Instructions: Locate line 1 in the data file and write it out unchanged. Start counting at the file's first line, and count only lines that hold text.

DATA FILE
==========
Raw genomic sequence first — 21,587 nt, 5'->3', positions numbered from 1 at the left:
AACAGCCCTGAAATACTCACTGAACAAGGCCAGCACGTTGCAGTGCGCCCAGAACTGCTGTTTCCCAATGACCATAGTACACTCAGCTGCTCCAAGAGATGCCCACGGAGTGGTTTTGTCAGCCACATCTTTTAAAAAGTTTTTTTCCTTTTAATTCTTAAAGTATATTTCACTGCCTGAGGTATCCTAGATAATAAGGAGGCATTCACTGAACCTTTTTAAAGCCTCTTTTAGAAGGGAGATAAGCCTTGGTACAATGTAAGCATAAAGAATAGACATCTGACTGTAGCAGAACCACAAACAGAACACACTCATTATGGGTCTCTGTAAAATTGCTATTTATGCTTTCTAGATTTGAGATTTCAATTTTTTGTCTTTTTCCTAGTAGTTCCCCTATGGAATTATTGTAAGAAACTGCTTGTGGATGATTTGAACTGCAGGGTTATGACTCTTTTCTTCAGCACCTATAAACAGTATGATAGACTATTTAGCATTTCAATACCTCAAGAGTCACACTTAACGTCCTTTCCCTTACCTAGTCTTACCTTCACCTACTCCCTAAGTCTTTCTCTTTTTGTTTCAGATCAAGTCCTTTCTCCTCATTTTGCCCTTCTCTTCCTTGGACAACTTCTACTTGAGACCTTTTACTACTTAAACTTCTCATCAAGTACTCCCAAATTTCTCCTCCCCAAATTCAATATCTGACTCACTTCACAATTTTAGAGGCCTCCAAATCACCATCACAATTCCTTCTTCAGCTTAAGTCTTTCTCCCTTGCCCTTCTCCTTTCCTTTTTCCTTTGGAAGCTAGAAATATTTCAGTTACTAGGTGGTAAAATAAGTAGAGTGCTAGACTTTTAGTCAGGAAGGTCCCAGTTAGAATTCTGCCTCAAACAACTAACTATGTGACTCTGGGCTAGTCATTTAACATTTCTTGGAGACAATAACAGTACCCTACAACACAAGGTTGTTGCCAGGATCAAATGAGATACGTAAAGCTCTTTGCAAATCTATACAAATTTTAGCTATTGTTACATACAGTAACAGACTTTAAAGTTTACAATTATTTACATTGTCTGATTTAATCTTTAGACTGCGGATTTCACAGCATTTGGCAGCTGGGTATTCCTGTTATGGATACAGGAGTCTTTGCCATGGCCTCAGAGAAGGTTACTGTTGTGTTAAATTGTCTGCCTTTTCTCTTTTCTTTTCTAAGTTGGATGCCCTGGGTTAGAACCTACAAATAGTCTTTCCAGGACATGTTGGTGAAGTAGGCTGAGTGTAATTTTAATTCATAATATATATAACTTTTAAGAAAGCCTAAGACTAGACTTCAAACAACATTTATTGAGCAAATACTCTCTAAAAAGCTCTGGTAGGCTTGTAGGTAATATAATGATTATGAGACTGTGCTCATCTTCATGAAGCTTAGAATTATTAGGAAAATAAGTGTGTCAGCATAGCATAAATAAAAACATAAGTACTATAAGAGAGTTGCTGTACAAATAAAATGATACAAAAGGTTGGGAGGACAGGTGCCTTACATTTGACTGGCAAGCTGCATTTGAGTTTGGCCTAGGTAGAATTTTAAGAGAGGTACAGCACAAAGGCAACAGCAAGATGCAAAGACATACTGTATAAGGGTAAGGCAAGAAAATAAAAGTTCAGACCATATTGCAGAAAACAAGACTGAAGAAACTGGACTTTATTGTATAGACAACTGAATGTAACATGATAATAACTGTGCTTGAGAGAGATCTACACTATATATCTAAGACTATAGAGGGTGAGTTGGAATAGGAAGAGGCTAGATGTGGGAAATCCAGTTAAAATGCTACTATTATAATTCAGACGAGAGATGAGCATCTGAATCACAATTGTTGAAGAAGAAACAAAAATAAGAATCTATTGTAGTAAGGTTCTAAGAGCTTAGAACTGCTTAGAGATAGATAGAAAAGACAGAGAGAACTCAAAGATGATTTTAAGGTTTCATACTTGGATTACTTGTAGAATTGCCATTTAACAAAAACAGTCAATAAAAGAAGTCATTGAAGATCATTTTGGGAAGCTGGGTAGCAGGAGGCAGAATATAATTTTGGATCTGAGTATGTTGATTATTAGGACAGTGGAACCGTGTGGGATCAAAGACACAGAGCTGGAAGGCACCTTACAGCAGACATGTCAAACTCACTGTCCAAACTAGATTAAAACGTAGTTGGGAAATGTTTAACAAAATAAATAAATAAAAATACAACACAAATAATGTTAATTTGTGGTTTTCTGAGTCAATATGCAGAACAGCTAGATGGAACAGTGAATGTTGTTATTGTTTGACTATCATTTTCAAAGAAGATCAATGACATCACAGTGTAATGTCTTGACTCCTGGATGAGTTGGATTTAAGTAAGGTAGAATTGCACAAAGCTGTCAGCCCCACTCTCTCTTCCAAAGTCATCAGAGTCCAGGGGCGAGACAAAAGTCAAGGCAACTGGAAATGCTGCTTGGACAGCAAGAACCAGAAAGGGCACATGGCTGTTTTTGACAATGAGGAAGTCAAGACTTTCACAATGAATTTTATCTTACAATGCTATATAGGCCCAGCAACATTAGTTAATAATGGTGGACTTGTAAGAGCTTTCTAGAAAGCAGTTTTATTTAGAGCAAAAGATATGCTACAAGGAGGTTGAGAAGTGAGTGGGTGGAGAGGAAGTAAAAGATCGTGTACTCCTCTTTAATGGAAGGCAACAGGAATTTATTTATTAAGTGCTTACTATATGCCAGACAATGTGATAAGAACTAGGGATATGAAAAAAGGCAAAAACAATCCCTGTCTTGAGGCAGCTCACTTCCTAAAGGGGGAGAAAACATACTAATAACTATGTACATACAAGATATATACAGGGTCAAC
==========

Raw genomic sequence first — 21,587 nt, 5'->3', positions numbered from 1 at the left: